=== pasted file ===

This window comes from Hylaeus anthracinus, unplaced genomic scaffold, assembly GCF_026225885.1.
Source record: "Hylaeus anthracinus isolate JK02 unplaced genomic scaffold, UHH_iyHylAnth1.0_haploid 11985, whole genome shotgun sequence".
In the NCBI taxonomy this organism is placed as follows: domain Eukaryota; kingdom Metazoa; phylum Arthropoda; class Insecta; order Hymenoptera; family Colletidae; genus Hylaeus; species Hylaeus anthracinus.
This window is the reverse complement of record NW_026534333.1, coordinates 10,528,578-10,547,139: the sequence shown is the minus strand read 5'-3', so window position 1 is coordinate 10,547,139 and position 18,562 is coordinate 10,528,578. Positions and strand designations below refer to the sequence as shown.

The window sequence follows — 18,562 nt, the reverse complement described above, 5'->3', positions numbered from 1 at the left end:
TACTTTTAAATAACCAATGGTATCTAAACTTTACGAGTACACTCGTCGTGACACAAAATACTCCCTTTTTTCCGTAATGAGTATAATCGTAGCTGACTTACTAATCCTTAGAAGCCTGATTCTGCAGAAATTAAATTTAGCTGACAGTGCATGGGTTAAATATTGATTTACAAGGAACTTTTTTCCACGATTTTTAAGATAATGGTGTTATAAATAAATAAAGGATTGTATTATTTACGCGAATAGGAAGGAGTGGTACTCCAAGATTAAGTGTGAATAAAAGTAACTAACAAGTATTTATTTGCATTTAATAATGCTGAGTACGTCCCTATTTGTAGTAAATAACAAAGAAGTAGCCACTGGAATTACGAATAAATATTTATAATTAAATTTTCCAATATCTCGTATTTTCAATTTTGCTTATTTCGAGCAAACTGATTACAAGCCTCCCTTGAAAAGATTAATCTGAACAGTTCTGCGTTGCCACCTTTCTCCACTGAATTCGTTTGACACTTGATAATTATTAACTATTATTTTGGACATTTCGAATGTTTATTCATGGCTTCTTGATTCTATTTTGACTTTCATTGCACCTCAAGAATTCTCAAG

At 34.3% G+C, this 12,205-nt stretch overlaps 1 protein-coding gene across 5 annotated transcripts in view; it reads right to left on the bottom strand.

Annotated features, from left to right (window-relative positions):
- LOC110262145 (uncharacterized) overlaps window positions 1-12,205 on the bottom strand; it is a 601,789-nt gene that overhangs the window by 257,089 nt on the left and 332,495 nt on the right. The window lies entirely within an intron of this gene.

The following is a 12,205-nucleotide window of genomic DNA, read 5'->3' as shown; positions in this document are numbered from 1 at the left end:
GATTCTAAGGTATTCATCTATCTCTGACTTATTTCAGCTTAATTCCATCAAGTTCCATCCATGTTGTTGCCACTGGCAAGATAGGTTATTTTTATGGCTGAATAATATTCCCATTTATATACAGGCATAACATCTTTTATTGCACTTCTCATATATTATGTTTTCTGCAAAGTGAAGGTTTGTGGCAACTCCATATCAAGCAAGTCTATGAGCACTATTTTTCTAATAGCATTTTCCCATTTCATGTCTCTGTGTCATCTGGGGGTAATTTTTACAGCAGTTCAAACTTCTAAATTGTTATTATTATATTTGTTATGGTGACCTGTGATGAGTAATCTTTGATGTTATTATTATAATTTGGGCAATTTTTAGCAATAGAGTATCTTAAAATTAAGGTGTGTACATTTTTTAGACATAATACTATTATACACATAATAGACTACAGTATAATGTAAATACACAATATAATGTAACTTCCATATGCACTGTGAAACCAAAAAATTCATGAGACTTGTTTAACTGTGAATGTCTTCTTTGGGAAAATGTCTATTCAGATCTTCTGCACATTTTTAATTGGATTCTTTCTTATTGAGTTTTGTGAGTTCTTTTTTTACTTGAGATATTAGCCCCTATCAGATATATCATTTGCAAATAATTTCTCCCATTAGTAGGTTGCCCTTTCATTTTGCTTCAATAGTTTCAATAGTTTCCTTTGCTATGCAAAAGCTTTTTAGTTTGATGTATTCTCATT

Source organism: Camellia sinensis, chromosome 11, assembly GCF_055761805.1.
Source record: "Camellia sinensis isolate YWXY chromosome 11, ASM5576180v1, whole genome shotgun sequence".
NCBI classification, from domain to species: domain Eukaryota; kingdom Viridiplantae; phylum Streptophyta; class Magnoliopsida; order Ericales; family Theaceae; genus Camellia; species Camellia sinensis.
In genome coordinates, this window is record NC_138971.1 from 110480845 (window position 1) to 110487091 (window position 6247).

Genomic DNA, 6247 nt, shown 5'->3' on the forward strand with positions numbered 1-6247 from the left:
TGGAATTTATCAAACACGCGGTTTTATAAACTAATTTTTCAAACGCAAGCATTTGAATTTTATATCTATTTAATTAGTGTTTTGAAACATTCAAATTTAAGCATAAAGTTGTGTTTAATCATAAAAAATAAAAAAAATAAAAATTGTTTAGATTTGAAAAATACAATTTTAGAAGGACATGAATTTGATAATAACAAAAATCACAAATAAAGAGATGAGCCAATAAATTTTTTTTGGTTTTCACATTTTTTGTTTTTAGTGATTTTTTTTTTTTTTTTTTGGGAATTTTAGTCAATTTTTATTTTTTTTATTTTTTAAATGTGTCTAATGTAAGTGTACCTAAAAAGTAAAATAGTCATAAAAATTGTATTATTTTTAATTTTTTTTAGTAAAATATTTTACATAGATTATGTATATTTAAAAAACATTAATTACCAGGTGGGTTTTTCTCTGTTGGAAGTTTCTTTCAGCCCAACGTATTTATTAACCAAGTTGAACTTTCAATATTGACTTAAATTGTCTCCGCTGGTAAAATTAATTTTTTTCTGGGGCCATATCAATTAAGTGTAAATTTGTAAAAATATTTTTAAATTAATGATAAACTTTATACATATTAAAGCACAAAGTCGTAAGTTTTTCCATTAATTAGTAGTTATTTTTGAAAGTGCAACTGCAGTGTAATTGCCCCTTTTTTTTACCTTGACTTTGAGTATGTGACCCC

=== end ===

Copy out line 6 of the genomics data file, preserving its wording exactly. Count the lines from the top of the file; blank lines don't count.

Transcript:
TACTTTTAAATAACCAATGGTATCTAAACTTTACGAGTACACTCGTCGTGACACAAAATACTCCCTTTTTTCCGTAATGAGTATAATCGTAGCTGACTTACTAATCCTTAGAAGCCTGATTCTGCAGAAATTAAATTTAGCTGACAGTGCATGGGTTAAATATTGATTTACAAGGAACTTTTTTCCACGATTTTTAAGATAATGGTGTTATAAATAAATAAAGGATTGTATTATTTACGCGAATAGGAAGGAGTGGTACTCCAAGATTAAGTGTGAATAAAAGTAACTAACAAGTATTTATTTGCATTTAATAATGCTGAGTACGTCCCTATTTGTAGTAAATAACAAAGAAGTAGCCACTGGAATTACGAATAAATATTTATAATTAAATTTTCCAATATCTCGTATTTTCAATTTTGCTTATTTCGAGCAAACTGATTACAAGCCTCCCTTGAAAAGATTAATCTGAACAGTTCTGCGTTGCCACCTTTCTCCACTGAATTCGTTTGACACTTGATAATTATTAACTATTATTTTGGACATTTCGAATGTTTATTCATGGCTTCTTGATTCTATTTTGACTTTCATTGCACCTCAAGAATTCTCAAG